Introducing rx_bloc ecosystem - Part 1

Georgi Stanev
Prime Holding JSC
Published in
3 min readJan 20, 2021



State management is and will continue to be one of the hottest topics in the Flutter community. Even though Flutter comes with built-in Stateful Widgets, this is not enough for building an app that follows the SOLID principles. If you want the app you are building to be robust, scalable, and maintainable, you need to somehow separate the data layer from the business layer and then the business layer from the UI layer, right?

Based on your engineering experience and the needs of your project, you have the freedom to choose among a variety of state management solutions such as rx_bloc, redux, bloc, mobx, and many more. As decision-makers and mobile architects, we need to be aware of all pros and cons of the solutions so we can pick the right tool for the job.

With all that being said, let’s see what motivated us to build the rx_bloc ecosystem and what it includes so you can decide whether this is the right tool for your project.


If you are working on a complex project you might be challenged to build a highly interactive UI or a heavy business logic in a combination with the consumption of various data sources such as REST APIs, Web Socket, Secured Storage, Shared Preferences, etc. To achieve this, you might need a tool that facilitates your work during product development.

Fortunately, in Flutter there is rxdart, which brings the Dart Streams and StreamControllers to an entirely new level by adding functionality from the reactive extensions specification on top of them. In fact, today we can see reactive programming everywhere. In Front-end web development there is rx.js, which is the core of Angular. In Back-end Development we see libraries such as Project Reactor, in the native iOS development there is RxSwift, and RxJava/RxKotlin we see in Android development.

So, since rxdart boosts async programming, we thought about why not combine it with the well-known BloC pattern and develop a set of packages that will help developers build robust, scalable, and maintainable solutions faster and more easily.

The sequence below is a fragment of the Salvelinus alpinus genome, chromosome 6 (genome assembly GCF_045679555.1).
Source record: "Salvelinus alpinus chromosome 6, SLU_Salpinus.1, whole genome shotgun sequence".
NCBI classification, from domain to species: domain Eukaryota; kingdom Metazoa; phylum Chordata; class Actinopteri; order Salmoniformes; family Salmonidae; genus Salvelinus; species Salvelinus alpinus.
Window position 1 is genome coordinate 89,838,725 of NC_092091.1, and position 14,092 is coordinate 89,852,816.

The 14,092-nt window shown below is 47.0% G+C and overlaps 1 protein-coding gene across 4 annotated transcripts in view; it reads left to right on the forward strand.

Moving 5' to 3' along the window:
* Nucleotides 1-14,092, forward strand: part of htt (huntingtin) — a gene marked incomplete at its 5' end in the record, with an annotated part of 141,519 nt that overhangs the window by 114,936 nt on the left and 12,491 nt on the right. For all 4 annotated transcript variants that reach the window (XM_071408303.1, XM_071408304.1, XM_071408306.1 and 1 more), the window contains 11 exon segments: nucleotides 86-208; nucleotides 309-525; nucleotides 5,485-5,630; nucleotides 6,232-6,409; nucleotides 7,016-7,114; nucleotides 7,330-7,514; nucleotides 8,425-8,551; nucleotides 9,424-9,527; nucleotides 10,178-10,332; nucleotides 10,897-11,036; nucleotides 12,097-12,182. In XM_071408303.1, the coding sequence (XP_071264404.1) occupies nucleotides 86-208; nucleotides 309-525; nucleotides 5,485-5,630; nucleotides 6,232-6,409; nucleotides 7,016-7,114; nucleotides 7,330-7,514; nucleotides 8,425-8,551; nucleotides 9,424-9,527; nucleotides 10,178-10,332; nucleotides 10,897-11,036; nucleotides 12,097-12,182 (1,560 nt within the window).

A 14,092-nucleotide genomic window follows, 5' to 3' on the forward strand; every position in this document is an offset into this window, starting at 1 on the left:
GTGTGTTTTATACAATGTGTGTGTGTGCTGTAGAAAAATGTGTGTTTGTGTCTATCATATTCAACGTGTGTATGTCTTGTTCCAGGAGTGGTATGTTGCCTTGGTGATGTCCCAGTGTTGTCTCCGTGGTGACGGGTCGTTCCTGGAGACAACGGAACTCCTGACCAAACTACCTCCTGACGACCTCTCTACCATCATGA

The result

Thus, we developed the following set of tools:

  • rx_bloc that helps to implement the BLoC (Business Logic Component) Design Pattern using the power of the reactive streams.
  • flutter_rx_bloc that exposes your reactive BloCs to the UI Layer.
  • rx_bloc_test that facilitates implementing the unit tests for your BloCs
  • rx_bloc_generator that boosts development efficiency by making your BloCs zero-boilerplate.
  • rx_bloc_list that facilitates implementing infinity scroll and pull-to-refresh features with minimal setup
  • Android Studio Plugin for effectively creating reactive BloCs.


The most efficient way of getting familiar with something new as quickly as possible is to see how it works in action, right? So check out the video below to see what the Counter app we want to build looks like.

In the following articles we will see how you can build a more advanced version of the world-famous Counter sample which will be more challenging and interesting as it will be communicating with an API and it will be handling the following states:

  • Handling error state
    As soon as users reach the min/max possible count they will be presented with an informative snack bar.
  • Handling loading state
    While the API request is being executed, the action buttons will be disabled and a loading indicator will appear so that the user will know that something is happening.
  • Handling success state
    The count will be updated only if the API returns a “success” response. This means that the widget responsible for showing the counter will not be rebuilt in case of loading or error.

What’s next?

Related articles

  1. Building complex apps in Flutter through the power of reactive programming
  2. Building forms in Flutter